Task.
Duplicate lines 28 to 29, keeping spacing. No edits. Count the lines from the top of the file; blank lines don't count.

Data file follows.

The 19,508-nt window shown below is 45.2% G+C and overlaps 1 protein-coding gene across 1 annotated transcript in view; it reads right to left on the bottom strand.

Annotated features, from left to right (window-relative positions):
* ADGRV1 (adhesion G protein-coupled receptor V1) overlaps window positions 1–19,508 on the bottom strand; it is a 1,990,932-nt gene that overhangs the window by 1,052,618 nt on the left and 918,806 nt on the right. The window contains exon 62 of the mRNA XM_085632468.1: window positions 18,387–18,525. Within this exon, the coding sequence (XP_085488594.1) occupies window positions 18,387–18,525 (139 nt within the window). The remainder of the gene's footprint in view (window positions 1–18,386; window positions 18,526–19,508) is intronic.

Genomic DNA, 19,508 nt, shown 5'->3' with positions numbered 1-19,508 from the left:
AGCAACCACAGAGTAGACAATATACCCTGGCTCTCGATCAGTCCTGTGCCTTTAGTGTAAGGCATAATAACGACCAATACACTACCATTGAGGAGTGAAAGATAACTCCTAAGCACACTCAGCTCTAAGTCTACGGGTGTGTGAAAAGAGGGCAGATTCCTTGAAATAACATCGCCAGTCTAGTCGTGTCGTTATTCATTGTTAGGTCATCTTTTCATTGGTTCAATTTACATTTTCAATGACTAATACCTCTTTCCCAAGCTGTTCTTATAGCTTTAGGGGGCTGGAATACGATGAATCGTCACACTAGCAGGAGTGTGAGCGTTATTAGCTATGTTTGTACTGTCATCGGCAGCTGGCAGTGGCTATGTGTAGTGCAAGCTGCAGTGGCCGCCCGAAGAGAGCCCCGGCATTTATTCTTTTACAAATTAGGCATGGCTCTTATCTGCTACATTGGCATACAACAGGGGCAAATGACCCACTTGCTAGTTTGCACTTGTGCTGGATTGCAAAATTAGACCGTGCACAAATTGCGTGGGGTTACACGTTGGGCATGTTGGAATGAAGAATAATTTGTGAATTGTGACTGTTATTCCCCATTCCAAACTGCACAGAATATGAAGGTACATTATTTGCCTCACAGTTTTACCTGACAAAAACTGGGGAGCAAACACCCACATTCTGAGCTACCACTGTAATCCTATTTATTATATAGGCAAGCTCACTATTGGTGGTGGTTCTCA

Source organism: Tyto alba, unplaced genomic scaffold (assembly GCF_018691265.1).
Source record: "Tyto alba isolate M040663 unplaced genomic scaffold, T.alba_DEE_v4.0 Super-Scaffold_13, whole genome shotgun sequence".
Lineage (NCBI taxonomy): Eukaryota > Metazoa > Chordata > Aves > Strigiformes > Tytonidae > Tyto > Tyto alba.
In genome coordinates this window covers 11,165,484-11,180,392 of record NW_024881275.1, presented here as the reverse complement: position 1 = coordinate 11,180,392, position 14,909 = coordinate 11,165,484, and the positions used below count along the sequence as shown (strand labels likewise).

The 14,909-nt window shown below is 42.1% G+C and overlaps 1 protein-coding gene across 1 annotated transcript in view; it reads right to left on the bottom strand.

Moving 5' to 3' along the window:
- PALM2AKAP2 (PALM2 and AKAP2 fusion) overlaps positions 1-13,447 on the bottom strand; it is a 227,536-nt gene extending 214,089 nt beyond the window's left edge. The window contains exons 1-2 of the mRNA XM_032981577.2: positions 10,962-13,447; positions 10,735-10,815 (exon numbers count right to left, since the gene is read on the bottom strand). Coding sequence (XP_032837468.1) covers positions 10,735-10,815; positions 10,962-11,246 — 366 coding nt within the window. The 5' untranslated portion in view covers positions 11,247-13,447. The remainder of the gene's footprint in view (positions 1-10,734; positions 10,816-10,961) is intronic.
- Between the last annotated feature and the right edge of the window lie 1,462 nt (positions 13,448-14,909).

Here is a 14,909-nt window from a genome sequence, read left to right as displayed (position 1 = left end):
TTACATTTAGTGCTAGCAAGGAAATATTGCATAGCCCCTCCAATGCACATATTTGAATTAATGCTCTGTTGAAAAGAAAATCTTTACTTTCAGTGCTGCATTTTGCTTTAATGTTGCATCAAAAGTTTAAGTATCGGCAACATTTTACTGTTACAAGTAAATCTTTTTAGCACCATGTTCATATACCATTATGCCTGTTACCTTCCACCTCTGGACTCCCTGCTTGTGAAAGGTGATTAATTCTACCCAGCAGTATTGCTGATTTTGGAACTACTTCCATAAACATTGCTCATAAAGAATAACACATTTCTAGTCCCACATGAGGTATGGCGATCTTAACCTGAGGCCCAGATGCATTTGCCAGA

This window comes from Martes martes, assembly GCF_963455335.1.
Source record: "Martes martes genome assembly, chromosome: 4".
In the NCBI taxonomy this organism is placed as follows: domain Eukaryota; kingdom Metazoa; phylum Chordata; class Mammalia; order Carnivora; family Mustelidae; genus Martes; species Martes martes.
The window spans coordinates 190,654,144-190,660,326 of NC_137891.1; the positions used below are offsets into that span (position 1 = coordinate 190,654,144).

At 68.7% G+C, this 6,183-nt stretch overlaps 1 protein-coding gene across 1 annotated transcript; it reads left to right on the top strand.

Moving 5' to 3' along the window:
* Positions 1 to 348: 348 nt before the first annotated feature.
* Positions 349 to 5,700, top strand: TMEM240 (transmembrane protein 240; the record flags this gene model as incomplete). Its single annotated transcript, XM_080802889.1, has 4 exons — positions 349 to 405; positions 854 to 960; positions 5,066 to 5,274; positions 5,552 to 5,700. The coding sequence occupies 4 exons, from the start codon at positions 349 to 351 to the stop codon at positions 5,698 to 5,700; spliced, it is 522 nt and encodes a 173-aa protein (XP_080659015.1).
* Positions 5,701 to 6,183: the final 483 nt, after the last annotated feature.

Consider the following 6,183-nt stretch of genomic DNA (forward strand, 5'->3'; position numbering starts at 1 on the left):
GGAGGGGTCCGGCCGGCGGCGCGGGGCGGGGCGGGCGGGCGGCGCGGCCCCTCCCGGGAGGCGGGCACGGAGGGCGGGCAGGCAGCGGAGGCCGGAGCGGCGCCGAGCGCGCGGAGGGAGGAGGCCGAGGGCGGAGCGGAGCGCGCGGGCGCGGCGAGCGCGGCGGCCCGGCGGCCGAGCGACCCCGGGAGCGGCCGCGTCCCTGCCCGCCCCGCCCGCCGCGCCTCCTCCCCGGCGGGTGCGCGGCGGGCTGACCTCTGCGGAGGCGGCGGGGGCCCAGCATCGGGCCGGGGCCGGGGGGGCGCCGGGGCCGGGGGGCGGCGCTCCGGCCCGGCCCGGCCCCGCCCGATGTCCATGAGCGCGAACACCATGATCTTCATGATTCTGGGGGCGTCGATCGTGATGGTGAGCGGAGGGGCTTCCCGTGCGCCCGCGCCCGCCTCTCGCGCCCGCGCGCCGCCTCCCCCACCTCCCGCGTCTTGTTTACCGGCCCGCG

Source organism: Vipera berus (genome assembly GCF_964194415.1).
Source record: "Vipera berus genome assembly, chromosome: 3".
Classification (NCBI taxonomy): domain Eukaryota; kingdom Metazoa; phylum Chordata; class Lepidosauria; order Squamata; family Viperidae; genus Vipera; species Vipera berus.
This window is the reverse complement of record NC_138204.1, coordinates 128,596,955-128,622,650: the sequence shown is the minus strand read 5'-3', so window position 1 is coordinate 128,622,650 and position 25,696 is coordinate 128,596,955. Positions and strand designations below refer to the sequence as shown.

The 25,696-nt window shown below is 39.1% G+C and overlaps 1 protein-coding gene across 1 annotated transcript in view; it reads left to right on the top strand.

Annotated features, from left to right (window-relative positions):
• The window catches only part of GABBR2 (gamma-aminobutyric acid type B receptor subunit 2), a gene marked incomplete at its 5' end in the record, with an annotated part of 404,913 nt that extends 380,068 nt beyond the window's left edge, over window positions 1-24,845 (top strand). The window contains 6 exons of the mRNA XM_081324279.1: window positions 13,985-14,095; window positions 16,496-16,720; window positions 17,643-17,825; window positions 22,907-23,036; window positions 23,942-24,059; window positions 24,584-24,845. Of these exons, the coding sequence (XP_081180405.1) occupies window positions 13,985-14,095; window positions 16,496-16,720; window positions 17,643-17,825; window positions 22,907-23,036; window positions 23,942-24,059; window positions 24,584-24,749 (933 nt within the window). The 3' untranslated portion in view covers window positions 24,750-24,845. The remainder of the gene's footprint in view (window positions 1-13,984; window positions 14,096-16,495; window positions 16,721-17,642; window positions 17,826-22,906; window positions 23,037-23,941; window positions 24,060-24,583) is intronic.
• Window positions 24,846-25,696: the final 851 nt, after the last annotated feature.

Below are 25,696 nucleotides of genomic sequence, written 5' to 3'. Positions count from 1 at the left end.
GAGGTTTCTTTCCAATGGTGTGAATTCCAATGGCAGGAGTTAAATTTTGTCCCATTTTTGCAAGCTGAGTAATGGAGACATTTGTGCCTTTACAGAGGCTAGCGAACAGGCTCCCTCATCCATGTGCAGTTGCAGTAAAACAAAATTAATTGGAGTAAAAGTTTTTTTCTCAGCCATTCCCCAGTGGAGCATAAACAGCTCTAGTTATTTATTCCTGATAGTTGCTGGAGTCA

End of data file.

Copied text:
Source record: "Vipera berus genome assembly, chromosome: 3".
Classification (NCBI taxonomy): domain Eukaryota; kingdom Metazoa; phylum Chordata; class Lepidosauria; order Squamata; family Viperidae; genus Vipera; species Vipera berus.